Consultant and nurse are latest NHS workers to die from coronavirus

Consultant who cares for newborn babies and ‘dedicated and selfless’ nurse are latest NHS workers to die from coronavirus

  • Dr Vishna Rasiah was an ‘amazing’ Birmingham consultant for newborn babies 
  • Children’s nurse Katy Davies, 38, died at the University Hospital Southampton
  • At least 121 health and care workers are thought to have died from the virus 
  • Here’s how to help people impacted by Covid-19

A medic who looks after newborn babies and a children’s nurse are the latest NHS workers to die from coronavirus.

Tributes have poured in for dedicated health workers Dr Vishna Rasiah and Katy Davies, who have both died from coronavirus.

At least 121 health and social care workers are thought to have died from the virus, according to latest figures.

Dr Rasiah, who worked at Birmingham Women’s and Children’s NHS Foundation Trust, was ‘highly regarded’ in the Midlands.   

Dr Vishna Rasiah, a ‘highly regarded’ consultant who cared for newborn babies, is one of the latest NHS workers to die from coronavirus 

The neonatologist, known to his friends as Vish, was the ‘clinical lead’ for regional neonatal work.

His wife, Liza, thanked Worcestershire Royal Hospital staff for their ‘kindness, compassion and care’ towards her husband.

She said: ‘We’re devastated at losing our beloved Vish. He was such a loving husband and father to our beautiful daughter Katelyn, and much loved son and brother to our family in Malaysia and Trinidad.

‘His whole family meant the world to him, and he absolutely doted on Katelyn.

‘Vish loved his work; to him it was so much more than a job and his colleagues are part of our family too.

‘He treated every patient and family he cared for as his own. I couldn’t have been prouder of him.

‘I would like to thank the staff at Worcestershire Royal Hospital for the kindness, compassion and the care that they have provided to us over an incredibly difficult past few weeks.’ 

The married father, known by his friends as Vish, worked at Birmingham Women’s and Children’s NHS Foundation Trust and was described by colleagues as an ‘amazing doctor’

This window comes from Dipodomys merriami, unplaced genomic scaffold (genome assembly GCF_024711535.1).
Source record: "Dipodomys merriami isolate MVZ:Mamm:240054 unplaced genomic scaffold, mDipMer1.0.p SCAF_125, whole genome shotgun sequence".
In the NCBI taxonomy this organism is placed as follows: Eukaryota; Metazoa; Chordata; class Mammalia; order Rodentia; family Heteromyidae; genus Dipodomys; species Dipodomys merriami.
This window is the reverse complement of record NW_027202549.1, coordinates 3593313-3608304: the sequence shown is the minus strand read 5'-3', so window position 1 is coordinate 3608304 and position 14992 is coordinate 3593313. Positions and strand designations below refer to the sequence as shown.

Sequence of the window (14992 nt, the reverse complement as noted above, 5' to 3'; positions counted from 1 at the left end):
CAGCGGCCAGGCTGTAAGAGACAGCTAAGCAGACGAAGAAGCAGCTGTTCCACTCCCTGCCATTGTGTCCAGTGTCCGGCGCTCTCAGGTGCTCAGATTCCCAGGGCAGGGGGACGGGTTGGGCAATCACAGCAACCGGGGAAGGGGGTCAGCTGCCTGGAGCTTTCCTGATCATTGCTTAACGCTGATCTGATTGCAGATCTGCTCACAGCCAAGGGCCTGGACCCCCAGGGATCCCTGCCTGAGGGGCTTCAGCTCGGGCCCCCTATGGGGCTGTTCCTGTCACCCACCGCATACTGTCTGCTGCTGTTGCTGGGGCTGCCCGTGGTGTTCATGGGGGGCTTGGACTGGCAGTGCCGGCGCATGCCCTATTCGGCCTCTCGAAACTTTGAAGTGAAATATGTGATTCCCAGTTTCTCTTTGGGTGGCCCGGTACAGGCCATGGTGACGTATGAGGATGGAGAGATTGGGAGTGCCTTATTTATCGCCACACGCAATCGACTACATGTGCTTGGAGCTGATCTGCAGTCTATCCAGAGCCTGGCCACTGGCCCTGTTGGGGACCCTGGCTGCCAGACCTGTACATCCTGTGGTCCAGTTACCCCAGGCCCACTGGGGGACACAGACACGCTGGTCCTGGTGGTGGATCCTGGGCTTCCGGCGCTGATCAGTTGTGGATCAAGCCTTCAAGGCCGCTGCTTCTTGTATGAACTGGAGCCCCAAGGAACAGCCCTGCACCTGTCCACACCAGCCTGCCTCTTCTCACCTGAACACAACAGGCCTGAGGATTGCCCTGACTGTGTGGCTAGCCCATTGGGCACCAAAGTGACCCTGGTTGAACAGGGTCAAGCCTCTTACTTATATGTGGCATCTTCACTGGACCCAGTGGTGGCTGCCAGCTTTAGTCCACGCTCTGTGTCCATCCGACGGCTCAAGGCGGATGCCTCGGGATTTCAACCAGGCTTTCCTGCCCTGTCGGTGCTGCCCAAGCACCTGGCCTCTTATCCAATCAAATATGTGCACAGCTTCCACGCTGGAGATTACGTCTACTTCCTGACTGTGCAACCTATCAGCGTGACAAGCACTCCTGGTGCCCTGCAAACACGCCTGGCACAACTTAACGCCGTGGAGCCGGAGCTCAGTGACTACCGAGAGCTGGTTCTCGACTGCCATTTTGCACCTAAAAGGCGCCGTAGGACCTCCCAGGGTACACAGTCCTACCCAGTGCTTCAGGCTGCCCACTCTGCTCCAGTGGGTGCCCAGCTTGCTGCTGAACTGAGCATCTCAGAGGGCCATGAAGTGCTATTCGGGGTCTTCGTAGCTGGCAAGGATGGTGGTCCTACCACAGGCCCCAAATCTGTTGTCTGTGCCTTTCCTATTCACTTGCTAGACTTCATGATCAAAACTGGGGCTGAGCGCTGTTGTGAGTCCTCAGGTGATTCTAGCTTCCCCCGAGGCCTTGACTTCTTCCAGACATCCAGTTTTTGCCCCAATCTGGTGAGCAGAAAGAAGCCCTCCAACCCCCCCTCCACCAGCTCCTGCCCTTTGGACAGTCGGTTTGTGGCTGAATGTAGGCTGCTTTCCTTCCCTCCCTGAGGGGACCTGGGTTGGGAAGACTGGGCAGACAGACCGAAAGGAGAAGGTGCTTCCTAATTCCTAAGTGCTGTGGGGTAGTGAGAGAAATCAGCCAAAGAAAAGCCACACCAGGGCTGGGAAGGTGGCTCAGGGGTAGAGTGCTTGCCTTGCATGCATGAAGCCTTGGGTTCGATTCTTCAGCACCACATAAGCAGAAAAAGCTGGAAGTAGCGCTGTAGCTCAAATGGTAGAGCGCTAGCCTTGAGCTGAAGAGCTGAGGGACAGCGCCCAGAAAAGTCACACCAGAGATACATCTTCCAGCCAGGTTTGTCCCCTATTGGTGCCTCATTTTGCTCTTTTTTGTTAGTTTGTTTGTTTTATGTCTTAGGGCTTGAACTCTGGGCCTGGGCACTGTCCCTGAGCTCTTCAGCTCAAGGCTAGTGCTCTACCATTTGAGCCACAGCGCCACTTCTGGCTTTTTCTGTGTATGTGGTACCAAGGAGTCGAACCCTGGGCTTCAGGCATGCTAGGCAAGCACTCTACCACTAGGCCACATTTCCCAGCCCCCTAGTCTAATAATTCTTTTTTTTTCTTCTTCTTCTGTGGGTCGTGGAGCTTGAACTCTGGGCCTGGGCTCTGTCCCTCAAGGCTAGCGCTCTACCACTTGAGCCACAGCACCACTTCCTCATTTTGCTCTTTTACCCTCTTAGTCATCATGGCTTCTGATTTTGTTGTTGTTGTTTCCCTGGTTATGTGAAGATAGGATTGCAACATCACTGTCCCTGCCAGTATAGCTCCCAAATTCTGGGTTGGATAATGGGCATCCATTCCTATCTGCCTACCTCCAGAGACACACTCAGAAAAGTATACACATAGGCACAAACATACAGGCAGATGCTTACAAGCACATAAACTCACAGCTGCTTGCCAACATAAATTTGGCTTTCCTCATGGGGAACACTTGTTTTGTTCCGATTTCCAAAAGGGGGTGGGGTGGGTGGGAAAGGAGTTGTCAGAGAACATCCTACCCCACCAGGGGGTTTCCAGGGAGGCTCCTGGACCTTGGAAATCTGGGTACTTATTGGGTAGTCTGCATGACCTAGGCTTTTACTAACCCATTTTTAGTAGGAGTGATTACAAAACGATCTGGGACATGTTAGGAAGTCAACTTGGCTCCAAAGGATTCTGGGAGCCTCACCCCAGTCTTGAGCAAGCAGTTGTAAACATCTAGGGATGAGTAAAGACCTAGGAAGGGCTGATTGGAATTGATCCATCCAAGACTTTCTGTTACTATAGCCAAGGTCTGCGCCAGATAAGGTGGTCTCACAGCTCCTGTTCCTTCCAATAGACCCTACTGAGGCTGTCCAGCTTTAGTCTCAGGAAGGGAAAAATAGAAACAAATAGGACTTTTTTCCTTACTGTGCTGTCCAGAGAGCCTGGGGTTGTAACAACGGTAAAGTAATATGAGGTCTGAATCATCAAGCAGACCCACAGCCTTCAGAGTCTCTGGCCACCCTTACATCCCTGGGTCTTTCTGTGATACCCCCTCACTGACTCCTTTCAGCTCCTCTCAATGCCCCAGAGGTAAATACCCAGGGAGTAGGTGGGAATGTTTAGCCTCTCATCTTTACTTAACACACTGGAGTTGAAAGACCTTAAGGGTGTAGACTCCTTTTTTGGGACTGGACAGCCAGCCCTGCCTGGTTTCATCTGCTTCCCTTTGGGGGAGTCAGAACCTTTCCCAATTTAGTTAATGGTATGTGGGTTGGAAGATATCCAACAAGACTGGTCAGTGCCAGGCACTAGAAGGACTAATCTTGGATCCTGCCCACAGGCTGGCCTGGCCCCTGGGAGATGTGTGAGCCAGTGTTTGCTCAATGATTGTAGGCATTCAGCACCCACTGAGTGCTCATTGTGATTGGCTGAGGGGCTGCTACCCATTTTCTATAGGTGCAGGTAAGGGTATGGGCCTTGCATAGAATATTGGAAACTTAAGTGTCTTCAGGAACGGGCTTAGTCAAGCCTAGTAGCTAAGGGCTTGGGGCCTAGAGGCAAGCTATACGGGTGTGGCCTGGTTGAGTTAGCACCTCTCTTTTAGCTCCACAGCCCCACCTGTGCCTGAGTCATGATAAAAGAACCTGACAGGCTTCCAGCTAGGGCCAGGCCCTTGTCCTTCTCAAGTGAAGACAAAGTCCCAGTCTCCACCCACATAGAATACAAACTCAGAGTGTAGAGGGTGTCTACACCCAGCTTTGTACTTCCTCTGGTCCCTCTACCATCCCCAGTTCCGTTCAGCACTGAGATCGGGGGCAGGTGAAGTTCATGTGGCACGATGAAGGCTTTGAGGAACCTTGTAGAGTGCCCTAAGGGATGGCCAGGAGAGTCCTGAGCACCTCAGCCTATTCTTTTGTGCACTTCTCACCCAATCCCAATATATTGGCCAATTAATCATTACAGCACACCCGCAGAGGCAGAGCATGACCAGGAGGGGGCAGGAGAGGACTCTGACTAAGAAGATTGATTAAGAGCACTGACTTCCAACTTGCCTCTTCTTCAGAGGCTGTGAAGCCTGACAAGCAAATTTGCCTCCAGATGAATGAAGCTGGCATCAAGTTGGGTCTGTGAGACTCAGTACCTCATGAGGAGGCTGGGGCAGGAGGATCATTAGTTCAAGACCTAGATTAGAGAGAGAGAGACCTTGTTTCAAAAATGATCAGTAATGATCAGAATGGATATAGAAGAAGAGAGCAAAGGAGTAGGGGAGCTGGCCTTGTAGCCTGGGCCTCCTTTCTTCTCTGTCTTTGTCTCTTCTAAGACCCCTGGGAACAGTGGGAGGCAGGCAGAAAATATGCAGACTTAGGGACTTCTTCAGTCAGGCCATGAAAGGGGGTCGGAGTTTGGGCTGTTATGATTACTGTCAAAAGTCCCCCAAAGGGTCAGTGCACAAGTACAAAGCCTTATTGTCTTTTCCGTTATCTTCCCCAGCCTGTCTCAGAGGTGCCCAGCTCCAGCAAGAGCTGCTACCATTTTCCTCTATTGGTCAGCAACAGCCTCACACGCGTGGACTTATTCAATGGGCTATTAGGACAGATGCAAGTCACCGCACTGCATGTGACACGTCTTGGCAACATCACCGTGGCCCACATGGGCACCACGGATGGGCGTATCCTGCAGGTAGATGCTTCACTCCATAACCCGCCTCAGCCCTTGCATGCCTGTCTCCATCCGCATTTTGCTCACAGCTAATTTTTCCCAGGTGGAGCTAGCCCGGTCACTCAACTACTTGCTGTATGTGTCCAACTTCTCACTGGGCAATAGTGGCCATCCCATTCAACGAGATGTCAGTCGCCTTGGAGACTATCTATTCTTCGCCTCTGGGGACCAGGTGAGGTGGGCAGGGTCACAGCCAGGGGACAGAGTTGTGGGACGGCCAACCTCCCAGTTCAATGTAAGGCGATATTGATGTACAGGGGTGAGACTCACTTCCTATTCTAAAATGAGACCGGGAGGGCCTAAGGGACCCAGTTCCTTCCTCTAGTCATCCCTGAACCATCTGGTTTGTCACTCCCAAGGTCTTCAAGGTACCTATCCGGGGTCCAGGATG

Paying tribute to Dr Rasiah, Sarah-Jane Marsh, chief executive of the trust, said: ‘Vish was an amazing doctor, leader, colleague and friend, passionate about the care of babies and their families.

‘Losing him in such a cruel and unfair way will be too much to bear for many of us, in particular anyone involved in neonatal care, and of course his beautiful wife and daughter.

‘As our tears flow, we must always remember the values that Vish stood for, and hold his vision, courage and compassion in our hearts. God bless you Vish, and may you rest in peace.’ 

Dr Fiona Reynolds, medical director at the trust, said: ‘It’s heart-breaking that we have lost someone as talented, dedicated and respected as Vish.

‘His loss will not only be felt by his friends and colleagues at our hospital, but by many across the Midlands who worked alongside him for so long.

‘Vish touched the lives of many families during his time as a neonatal consultant in Birmingham, and will be sadly missed.’ 

Tributes have also poured in for ‘dedicated and selfless’ children’s nurse Katy Davies, who died after contracting coronavirus.

‘What an inspirational nurse’: Children’s nurse Katy Davies, 38, tested positive for coronavirus on admission to University Hospital Southampton and passed away on April 21 

Ms Davies has been described by her peers as a ‘nurse people would aspire to be like’.

The 38-year-old tested positive for coronavirus on admission to University Hospital Southampton [UHS], Hants, and later passed away there.

‘Brave and talented’ Ms Davis worked at the hospital as the child health risk and patient safety lead.  

Paediatrician Kate Pryde said: ‘Katy was so passionate about reducing harm and putting our patients first. I had my eye-shadow on for her this evening.. Rest easy Katy.’ 

Since her death on April 21, tributes from heartbroken nurses have flooded in, remembering Ms Davis for her love of make-up. 

Paediatric senior sister Sarah Chittock said: ‘Dearest Katy, what an inspirational nurse and young lady. Would go out of her way to help others.

‘Katy always wore a smile and the most wonderful sparkly eye shadow. Your memory will continue to sparkle in the children’s hospital.’  

Colleague Claire Shields added: ‘Katy was one of the bravest and talented nurses I had the pleasure of knowing. Such a loss, so, so sad.’

Gail Byrne, director of nursing at UHS, said last night’s clap for carers outside the hospital was for Ms Davis and the staff who cared for her. 

Paula Head, chief executive at UHS, said: ‘Katy has been described by her colleagues where she worked in child health as a nurse people would aspire to be like and that nursing was more than just a job to her.

‘On behalf of everyone here at UHS, including our patients and the communities we serve, I would like to offer our sincere condolences to her family.’

South East Royal College of Nursing said: ‘She’s been described as a dedicated and selfless nurse who had time for everyone sharing her skills and knowledge to ensure excellent patient care. Rest in peace Katy.’ 

Ms Davis had a underlying health condition and had been unwell for some time prior to her admission to hospital.

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